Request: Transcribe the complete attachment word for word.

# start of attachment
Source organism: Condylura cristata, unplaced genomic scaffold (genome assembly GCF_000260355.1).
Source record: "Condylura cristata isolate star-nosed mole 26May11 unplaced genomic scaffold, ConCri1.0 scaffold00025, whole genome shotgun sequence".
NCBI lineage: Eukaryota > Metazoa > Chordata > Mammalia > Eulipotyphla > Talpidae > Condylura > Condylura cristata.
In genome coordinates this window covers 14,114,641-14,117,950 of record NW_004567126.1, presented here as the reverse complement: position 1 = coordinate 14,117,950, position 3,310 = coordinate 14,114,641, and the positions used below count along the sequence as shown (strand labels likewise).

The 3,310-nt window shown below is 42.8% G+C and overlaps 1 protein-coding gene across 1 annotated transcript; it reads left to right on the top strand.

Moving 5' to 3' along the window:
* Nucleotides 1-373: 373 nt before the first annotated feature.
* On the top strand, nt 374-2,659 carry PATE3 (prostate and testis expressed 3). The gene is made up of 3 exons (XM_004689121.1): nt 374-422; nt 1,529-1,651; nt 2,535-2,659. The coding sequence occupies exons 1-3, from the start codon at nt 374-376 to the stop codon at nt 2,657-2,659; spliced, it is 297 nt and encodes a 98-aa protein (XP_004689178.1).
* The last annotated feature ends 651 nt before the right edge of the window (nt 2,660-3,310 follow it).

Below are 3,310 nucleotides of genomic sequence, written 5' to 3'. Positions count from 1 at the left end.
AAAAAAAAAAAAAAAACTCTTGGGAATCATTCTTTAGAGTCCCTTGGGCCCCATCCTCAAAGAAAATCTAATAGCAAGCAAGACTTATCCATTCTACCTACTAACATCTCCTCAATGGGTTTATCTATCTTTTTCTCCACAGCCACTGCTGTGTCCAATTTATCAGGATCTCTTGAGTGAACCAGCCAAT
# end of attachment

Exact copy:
Source organism: Condylura cristata, unplaced genomic scaffold (genome assembly GCF_000260355.1).
Source record: "Condylura cristata isolate star-nosed mole 26May11 unplaced genomic scaffold, ConCri1.0 scaffold00025, whole genome shotgun sequence".
NCBI lineage: Eukaryota > Metazoa > Chordata > Mammalia > Eulipotyphla > Talpidae > Condylura > Condylura cristata.
In genome coordinates this window covers 14,114,641-14,117,950 of record NW_004567126.1, presented here as the reverse complement: position 1 = coordinate 14,117,950, position 3,310 = coordinate 14,114,641, and the positions used below count along the sequence as shown (strand labels likewise).

The 3,310-nt window shown below is 42.8% G+C and overlaps 1 protein-coding gene across 1 annotated transcript; it reads left to right on the top strand.

Moving 5' to 3' along the window:
* Nucleotides 1-373: 373 nt before the first annotated feature.
* On the top strand, nt 374-2,659 carry PATE3 (prostate and testis expressed 3). The gene is made up of 3 exons (XM_004689121.1): nt 374-422; nt 1,529-1,651; nt 2,535-2,659. The coding sequence occupies exons 1-3, from the start codon at nt 374-376 to the stop codon at nt 2,657-2,659; spliced, it is 297 nt and encodes a 98-aa protein (XP_004689178.1).
* The last annotated feature ends 651 nt before the right edge of the window (nt 2,660-3,310 follow it).

Below are 3,310 nucleotides of genomic sequence, written 5' to 3'. Positions count from 1 at the left end.
AAAAAAAAAAAAAAAACTCTTGGGAATCATTCTTTAGAGTCCCTTGGGCCCCATCCTCAAAGAAAATCTAATAGCAAGCAAGACTTATCCATTCTACCTACTAACATCTCCTCAATGGGTTTATCTATCTTTTTCTCCACAGCCACTGCTGTGTCCAATTTATCAGGATCTCTTGAGTGAACCAGCCAAT